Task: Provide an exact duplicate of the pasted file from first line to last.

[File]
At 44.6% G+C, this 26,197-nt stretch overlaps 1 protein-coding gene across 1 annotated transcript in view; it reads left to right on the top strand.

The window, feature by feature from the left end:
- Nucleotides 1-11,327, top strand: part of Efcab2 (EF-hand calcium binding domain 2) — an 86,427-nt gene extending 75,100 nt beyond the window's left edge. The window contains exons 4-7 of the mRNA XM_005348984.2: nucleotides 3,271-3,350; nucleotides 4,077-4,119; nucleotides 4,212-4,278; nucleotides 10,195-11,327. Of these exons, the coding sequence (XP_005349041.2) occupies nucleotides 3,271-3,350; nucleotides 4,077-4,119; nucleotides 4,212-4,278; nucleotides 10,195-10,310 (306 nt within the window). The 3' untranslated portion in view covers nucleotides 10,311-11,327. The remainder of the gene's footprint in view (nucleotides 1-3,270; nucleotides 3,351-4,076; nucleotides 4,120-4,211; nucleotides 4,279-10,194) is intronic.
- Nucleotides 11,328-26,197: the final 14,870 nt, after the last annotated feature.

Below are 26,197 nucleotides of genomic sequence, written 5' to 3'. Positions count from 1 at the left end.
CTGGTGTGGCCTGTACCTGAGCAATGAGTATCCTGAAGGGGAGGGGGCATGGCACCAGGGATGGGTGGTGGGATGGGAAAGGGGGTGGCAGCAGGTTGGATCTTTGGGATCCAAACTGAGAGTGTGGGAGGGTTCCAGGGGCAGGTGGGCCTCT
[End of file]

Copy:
At 44.6% G+C, this 26,197-nt stretch overlaps 1 protein-coding gene across 1 annotated transcript in view; it reads left to right on the top strand.

The window, feature by feature from the left end:
- Nucleotides 1-11,327, top strand: part of Efcab2 (EF-hand calcium binding domain 2) — an 86,427-nt gene extending 75,100 nt beyond the window's left edge. The window contains exons 4-7 of the mRNA XM_005348984.2: nucleotides 3,271-3,350; nucleotides 4,077-4,119; nucleotides 4,212-4,278; nucleotides 10,195-11,327. Of these exons, the coding sequence (XP_005349041.2) occupies nucleotides 3,271-3,350; nucleotides 4,077-4,119; nucleotides 4,212-4,278; nucleotides 10,195-10,310 (306 nt within the window). The 3' untranslated portion in view covers nucleotides 10,311-11,327. The remainder of the gene's footprint in view (nucleotides 1-3,270; nucleotides 3,351-4,076; nucleotides 4,120-4,211; nucleotides 4,279-10,194) is intronic.
- Nucleotides 11,328-26,197: the final 14,870 nt, after the last annotated feature.

Below are 26,197 nucleotides of genomic sequence, written 5' to 3'. Positions count from 1 at the left end.
CTGGTGTGGCCTGTACCTGAGCAATGAGTATCCTGAAGGGGAGGGGGCATGGCACCAGGGATGGGTGGTGGGATGGGAAAGGGGGTGGCAGCAGGTTGGATCTTTGGGATCCAAACTGAGAGTGTGGGAGGGTTCCAGGGGCAGGTGGGCCTCT